I think it's still an elephant sized topic but at least it's not the entire herd. Certainly trying to talk about all the cultural problems that contribute to this would result in a hopeless quagmire of a discussion that probably wouldn't help people in this forum deal with these sorts of issues as they relate to their field of expertise... games. As it is their profession this is where they can make the biggest difference.

http://topdocumentaryfilms.com/the-century-of-the-self/

Michael Joseph
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@Ramin

off topic but...
I wonder if it were possible to build a computer model of western capitalist "democracies" (particularly the USA) and taking into account human nature, if problems such as rising narcissistic personalities could be proven to be an inevitable bi-product arising from certain structural flaws... the original sins of the design. I'd pose the same question regarding oligarchical "good old boy" networks of power, dysfunctional politics, inability to seriously tackle issues like environmental degradation and climate change, etc. Fnord. Because if the formation of these things is inevitable given the design of the system, it is incorrect to point to these bi-products and think "if only we could get rid of them, everything would be ok!" Trying to correct these things would then just be a giant game of whack-a-mole. As we've seen, even wise laws get undone.

http://www.youtube.com/watch?v=hpYkAS61VUo

Eric Finlay
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Interesting article. It would be encouraging to see more research into the topic, because that is the main thing that will be able to influence actual policy. Until then, even if many game developers are too ethical to capitalize, there will be some who will try to strike gold in this manner. Love the smoking analogy.

Ramin Shokrizade
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I had this paper read by a top professor of public health before I published it, to make sure I was not overstepping the available research, but research in this area is minimal in regards to interactive media and its affects on children. This year is the first where I have seen real motivation from government to support research into IM and children, but it will still be years before we know with any certainty how our industry affects children. This article is more an appeal to my peers in the industry to attempt to define best practices ahead of regulation, and thus possibly avert it.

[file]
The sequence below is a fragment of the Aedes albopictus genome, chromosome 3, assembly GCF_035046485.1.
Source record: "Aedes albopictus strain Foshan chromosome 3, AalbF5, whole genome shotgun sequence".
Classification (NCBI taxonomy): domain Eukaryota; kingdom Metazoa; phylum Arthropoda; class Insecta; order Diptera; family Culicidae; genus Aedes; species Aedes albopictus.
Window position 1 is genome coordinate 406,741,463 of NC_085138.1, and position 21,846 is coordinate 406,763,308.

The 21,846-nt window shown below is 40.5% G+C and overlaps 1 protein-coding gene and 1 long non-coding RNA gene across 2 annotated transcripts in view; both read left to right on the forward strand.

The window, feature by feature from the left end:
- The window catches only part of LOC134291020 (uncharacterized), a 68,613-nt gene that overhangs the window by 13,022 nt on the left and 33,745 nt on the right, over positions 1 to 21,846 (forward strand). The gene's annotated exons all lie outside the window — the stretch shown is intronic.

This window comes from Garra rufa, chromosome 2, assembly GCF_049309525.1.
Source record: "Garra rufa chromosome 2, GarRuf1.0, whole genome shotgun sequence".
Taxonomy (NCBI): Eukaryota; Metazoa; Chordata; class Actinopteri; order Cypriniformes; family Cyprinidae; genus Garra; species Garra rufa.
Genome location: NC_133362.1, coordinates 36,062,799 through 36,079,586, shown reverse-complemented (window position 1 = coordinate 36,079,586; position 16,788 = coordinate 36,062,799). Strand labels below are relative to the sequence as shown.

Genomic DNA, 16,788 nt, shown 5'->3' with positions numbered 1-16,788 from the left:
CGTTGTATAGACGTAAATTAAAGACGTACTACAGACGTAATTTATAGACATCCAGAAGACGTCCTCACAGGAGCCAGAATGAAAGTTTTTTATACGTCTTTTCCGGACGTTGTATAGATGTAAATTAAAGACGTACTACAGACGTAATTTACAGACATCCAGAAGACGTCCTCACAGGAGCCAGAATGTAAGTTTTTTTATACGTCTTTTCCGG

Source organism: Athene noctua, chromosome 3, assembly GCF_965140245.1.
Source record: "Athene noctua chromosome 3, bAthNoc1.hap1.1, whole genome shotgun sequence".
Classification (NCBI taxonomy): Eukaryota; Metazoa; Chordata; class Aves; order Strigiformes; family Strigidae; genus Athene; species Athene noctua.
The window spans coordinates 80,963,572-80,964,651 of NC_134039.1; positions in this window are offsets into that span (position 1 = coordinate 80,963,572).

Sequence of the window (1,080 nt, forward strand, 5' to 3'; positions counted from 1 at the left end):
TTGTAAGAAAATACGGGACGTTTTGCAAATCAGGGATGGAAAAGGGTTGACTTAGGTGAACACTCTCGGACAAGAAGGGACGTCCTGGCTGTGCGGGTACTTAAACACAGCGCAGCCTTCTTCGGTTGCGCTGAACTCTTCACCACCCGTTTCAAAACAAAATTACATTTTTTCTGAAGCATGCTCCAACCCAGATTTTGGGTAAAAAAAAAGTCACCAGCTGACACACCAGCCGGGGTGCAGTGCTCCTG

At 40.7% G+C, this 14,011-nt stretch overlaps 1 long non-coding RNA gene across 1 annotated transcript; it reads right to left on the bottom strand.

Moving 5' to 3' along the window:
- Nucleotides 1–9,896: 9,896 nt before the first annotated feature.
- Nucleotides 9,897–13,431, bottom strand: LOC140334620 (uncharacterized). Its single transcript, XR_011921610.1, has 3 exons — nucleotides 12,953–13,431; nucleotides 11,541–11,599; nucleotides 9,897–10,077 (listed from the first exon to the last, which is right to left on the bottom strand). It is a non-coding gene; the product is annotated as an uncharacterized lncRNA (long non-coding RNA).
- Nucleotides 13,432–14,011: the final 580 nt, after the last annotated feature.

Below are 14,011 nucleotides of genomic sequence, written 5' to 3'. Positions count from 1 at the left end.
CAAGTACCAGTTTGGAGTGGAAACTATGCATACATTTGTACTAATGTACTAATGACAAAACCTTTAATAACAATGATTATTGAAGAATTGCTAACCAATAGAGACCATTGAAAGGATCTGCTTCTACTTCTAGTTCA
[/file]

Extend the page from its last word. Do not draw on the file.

Aaron San Filippo
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Hey Ramin, thanks for this! Just to add to the discussion a bit: we released an educational music app called "Monkey Drum" on IOS awhile back. We decided free-to-play was the best model (which in hindsight was a stupid decision, because we didn't really know anythign about how effective F2P works) - but we also did two things to try and keep our monetization "clean" -

1. We put a first-time-launch popup in with a note to parents that there are IAPs, and mentioned IAPS can be disabled in the device settings.
2. We put a similar message in the store page when the purchase dialog comes up.

In both of these cases, we also provide a link to the "deluxe" version that provides similar features in an app with no MTX.

Ultimately the app hasn't been a smashing success (we earn more from the Deluxe version) - but with about 300k downloads, we've yet to have a single complaint about the IAPS.

Ramin Shokrizade
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Aaron, it sounds like your game was not "whale optimized" which are the kind of products that are most unethical when aimed at children. I don't think developers like you that are trying to be conscientious are going to have problems. I also don't think conventional F2P models with IAPs are going to be tremendously successful if they are delivered ethically to children, as you have found. I have recommended against this approach with my clients and suggested alternatives.